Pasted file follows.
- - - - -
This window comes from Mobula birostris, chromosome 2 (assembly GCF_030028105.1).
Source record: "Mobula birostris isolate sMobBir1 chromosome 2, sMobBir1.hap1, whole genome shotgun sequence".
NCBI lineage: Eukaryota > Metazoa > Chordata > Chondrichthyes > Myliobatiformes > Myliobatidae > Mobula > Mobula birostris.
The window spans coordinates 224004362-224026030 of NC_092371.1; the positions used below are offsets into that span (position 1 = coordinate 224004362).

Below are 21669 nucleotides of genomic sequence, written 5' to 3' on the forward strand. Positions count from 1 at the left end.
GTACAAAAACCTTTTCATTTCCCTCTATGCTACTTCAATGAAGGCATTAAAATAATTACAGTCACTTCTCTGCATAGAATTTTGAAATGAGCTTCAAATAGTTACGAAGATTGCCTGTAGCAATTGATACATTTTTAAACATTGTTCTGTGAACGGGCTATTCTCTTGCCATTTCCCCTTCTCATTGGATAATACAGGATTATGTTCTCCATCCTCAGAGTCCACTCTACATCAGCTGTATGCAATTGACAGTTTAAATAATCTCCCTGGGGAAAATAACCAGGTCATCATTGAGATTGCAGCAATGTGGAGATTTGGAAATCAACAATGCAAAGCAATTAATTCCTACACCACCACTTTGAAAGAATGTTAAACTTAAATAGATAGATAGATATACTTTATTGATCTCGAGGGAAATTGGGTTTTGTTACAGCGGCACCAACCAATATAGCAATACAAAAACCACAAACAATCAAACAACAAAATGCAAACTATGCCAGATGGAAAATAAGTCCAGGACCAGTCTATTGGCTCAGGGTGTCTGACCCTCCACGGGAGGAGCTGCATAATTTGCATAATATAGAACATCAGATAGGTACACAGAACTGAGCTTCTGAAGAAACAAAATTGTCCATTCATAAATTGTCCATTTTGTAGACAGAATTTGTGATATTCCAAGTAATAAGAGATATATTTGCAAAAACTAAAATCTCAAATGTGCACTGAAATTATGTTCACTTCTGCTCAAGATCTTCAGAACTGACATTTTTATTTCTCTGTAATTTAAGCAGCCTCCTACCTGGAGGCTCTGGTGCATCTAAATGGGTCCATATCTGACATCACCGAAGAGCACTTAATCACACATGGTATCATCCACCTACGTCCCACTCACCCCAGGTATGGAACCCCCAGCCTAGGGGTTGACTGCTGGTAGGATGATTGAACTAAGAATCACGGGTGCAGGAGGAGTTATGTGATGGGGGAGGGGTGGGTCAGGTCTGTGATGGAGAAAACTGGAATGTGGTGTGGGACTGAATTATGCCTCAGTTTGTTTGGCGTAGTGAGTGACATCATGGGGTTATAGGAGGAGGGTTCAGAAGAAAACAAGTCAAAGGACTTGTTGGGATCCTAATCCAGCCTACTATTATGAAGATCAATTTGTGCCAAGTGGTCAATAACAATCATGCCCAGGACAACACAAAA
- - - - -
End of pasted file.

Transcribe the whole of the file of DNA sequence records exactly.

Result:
This window comes from Mobula birostris, chromosome 2 (assembly GCF_030028105.1).
Source record: "Mobula birostris isolate sMobBir1 chromosome 2, sMobBir1.hap1, whole genome shotgun sequence".
NCBI lineage: Eukaryota > Metazoa > Chordata > Chondrichthyes > Myliobatiformes > Myliobatidae > Mobula > Mobula birostris.
The window spans coordinates 224004362-224026030 of NC_092371.1; the positions used below are offsets into that span (position 1 = coordinate 224004362).

Below are 21669 nucleotides of genomic sequence, written 5' to 3' on the forward strand. Positions count from 1 at the left end.
GTACAAAAACCTTTTCATTTCCCTCTATGCTACTTCAATGAAGGCATTAAAATAATTACAGTCACTTCTCTGCATAGAATTTTGAAATGAGCTTCAAATAGTTACGAAGATTGCCTGTAGCAATTGATACATTTTTAAACATTGTTCTGTGAACGGGCTATTCTCTTGCCATTTCCCCTTCTCATTGGATAATACAGGATTATGTTCTCCATCCTCAGAGTCCACTCTACATCAGCTGTATGCAATTGACAGTTTAAATAATCTCCCTGGGGAAAATAACCAGGTCATCATTGAGATTGCAGCAATGTGGAGATTTGGAAATCAACAATGCAAAGCAATTAATTCCTACACCACCACTTTGAAAGAATGTTAAACTTAAATAGATAGATAGATATACTTTATTGATCTCGAGGGAAATTGGGTTTTGTTACAGCGGCACCAACCAATATAGCAATACAAAAACCACAAACAATCAAACAACAAAATGCAAACTATGCCAGATGGAAAATAAGTCCAGGACCAGTCTATTGGCTCAGGGTGTCTGACCCTCCACGGGAGGAGCTGCATAATTTGCATAATATAGAACATCAGATAGGTACACAGAACTGAGCTTCTGAAGAAACAAAATTGTCCATTCATAAATTGTCCATTTTGTAGACAGAATTTGTGATATTCCAAGTAATAAGAGATATATTTGCAAAAACTAAAATCTCAAATGTGCACTGAAATTATGTTCACTTCTGCTCAAGATCTTCAGAACTGACATTTTTATTTCTCTGTAATTTAAGCAGCCTCCTACCTGGAGGCTCTGGTGCATCTAAATGGGTCCATATCTGACATCACCGAAGAGCACTTAATCACACATGGTATCATCCACCTACGTCCCACTCACCCCAGGTATGGAACCCCCAGCCTAGGGGTTGACTGCTGGTAGGATGATTGAACTAAGAATCACGGGTGCAGGAGGAGTTATGTGATGGGGGAGGGGTGGGTCAGGTCTGTGATGGAGAAAACTGGAATGTGGTGTGGGACTGAATTATGCCTCAGTTTGTTTGGCGTAGTGAGTGACATCATGGGGTTATAGGAGGAGGGTTCAGAAGAAAACAAGTCAAAGGACTTGTTGGGATCCTAATCCAGCCTACTATTATGAAGATCAATTTGTGCCAAGTGGTCAATAACAATCATGCCCAGGACAACACAAAA